The Reds announced today that right-hander Mat Latos had minor surgery to repair a meniscus tear in his left knee. He's scheduled to return to his regular throwing program in 10 days (Twitter links). MLB.com's Mark Sheldon writes that Latos injured the knee a couple of days ago when he slipped while playing long-toss. Latos also had surgery to remove bone chips from his right elbow back in October, Sheldon adds. Though the club does not seem overly concerned, it remains uncertain whether or not Latos will be ready for Opening Day. Here's more from the NL Central...
- Fellow Reds hurler Homer Bailey says that he is still in extension talks with the club, the Cincinnati Enquirer's C. Trent Rosecrans reports. Even with an arbitration hearing scheduled for February 20th, Bailey said that the sides "haven't really talked one-year that much, it's been primarily multi-year." It was recently reported that, though talks continued, Bailey and the Reds remain far apart.
- For another extension candidate, Jeff Samardzija of the Cubs, the reported gap in negotiations may be generating some friction, as Mark Gonzales of the Chicago Tribune reports. "The emotional attachment I have to this organization, a lot of times you just give the benefit of the doubt," said Samardzija. But, he added: "The more this process goes along, the more I realize it is a business and that only goes so far."
- Samardzija painted a picture of a negotiation process in which both parties fully understood the others' position, but are seemingly unwilling to give in. "If there wasn't a gap, we would have signed," said Samardzija. "But both sides are justified. It's not like anyone is asking for some outlandish concept. I understand where they're coming from, and they understand where we're coming from. That's really all there is to say."
- Meanwhile, Cubs president of baseball operations Theo Epstein says that the team kept some of its off-season powder dry, MLB.com's Carrie Muskat reports. "In the two previous off-seasons, we've spent every dollar available to us," said Epstein, "and this is the first winter where we ended up keeping some in reserve to be used on players [that are] hopefully prime-age, impact-type players down the road. It gives us a bit of a leg up as we look toward next winter or an in-season move that might make the present and the future better." Epstein went on to discuss how those funds could be put to use. "Rather than just spend the money to spend it," said Epstein," if we can book that and have it available to us to sign that international free agent who comes along in the summer or to acquire a player in a trade who carries significant salary but fits for the long term, or to just start out next off-season knowing we can be a little more aggressive on the guys we really want early because the money will be available to us, that made more sense than spending the money now just to spend it."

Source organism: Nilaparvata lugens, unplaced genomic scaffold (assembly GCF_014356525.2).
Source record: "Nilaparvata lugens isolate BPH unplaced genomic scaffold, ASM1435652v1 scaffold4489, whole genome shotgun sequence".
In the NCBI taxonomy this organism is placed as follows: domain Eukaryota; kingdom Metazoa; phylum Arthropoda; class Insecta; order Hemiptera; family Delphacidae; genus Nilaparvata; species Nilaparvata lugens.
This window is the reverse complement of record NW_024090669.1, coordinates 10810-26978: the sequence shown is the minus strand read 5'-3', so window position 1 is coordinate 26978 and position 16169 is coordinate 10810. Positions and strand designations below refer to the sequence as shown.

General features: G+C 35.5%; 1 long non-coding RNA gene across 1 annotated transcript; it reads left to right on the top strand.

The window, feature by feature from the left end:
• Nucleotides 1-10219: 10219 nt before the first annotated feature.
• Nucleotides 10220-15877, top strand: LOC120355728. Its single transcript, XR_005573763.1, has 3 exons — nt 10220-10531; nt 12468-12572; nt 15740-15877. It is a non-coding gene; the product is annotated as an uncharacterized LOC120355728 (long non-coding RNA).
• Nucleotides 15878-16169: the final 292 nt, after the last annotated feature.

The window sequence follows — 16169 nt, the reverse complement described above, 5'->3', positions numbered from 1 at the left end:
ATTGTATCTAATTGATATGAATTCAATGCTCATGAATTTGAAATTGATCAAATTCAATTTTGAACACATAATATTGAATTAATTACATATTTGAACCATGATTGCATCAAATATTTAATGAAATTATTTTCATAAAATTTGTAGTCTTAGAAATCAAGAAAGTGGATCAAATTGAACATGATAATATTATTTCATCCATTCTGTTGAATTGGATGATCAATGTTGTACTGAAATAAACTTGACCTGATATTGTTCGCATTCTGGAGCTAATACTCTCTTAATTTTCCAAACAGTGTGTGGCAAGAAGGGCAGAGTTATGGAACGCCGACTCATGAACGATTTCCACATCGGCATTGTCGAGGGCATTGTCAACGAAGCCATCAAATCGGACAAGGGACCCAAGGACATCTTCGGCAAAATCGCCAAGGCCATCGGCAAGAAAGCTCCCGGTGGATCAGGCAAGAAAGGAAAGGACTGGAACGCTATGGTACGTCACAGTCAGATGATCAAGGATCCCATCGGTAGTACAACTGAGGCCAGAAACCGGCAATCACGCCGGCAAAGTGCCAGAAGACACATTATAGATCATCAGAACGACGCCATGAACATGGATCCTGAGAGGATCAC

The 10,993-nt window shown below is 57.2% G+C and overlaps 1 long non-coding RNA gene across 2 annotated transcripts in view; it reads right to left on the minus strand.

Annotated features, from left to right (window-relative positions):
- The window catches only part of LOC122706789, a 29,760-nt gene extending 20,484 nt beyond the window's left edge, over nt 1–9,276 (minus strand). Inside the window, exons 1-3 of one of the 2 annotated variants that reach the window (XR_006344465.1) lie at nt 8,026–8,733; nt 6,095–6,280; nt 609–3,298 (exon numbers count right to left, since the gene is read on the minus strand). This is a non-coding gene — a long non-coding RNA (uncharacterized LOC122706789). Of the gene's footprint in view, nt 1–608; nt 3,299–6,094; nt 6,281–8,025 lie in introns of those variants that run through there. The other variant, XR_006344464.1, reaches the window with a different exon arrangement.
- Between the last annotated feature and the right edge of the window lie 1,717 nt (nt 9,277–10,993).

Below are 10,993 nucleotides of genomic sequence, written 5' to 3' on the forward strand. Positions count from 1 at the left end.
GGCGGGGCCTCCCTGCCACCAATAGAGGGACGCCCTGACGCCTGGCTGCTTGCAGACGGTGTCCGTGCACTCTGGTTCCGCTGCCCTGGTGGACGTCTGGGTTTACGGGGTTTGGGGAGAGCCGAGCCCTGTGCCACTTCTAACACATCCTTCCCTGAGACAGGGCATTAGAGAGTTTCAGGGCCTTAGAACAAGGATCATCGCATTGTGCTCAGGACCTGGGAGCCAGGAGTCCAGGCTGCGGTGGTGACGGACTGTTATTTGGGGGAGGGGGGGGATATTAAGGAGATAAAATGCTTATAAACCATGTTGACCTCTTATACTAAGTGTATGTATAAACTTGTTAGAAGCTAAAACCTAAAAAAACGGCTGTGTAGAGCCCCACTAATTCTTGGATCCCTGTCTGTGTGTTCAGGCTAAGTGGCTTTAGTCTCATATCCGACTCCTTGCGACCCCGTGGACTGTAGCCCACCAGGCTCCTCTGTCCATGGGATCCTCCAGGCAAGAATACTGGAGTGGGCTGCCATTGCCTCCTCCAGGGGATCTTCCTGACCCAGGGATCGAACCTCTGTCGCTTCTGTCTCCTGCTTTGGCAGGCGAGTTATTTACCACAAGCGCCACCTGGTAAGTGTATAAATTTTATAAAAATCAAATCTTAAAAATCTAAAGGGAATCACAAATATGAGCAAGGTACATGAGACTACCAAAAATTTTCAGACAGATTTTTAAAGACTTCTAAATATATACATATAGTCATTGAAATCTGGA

- The Pirates have heard some complaints about their failure to spend significant money this off-season, but the club seems unconcerned, reports MLB.com's Tom Singer. "Payroll does not equal playoff," quipped GM Neal Huntington. Having decided against making any big splashes, the Bucs will look to replicate last year's success by once more getting contributions from homegrown talent. "We are really excited by where we can get to with some of the younger players we'll see in this camp," said Huntington. "The challenge is knowing when they will be ready, because when they get here, they will have to help." Manager Clint Hurdle said that the organization "will always rely heavily on developing our own talent," placing Pittsburgh among half of the league in that respect. "You have to anticipate change and get ready for change," said Hurdle. "We have created a culture of opportunity and manning up."
- Right-hander Pat Neshek had multiple offers this offseason but chose to sign with the Cardinals because of the chance it presented him to get to a World Series, he told MLB.com's Jenifer Langosch. Neshek said that he is open to pitching for Triple-A and waiting for a spot to open up: "If I have to go down to Memphis, that's fine. There would be no problems from me. From my past experiences, if you do well, you're going to get an opportunity. It might not be right away."
Jeff Todd contributed to this post.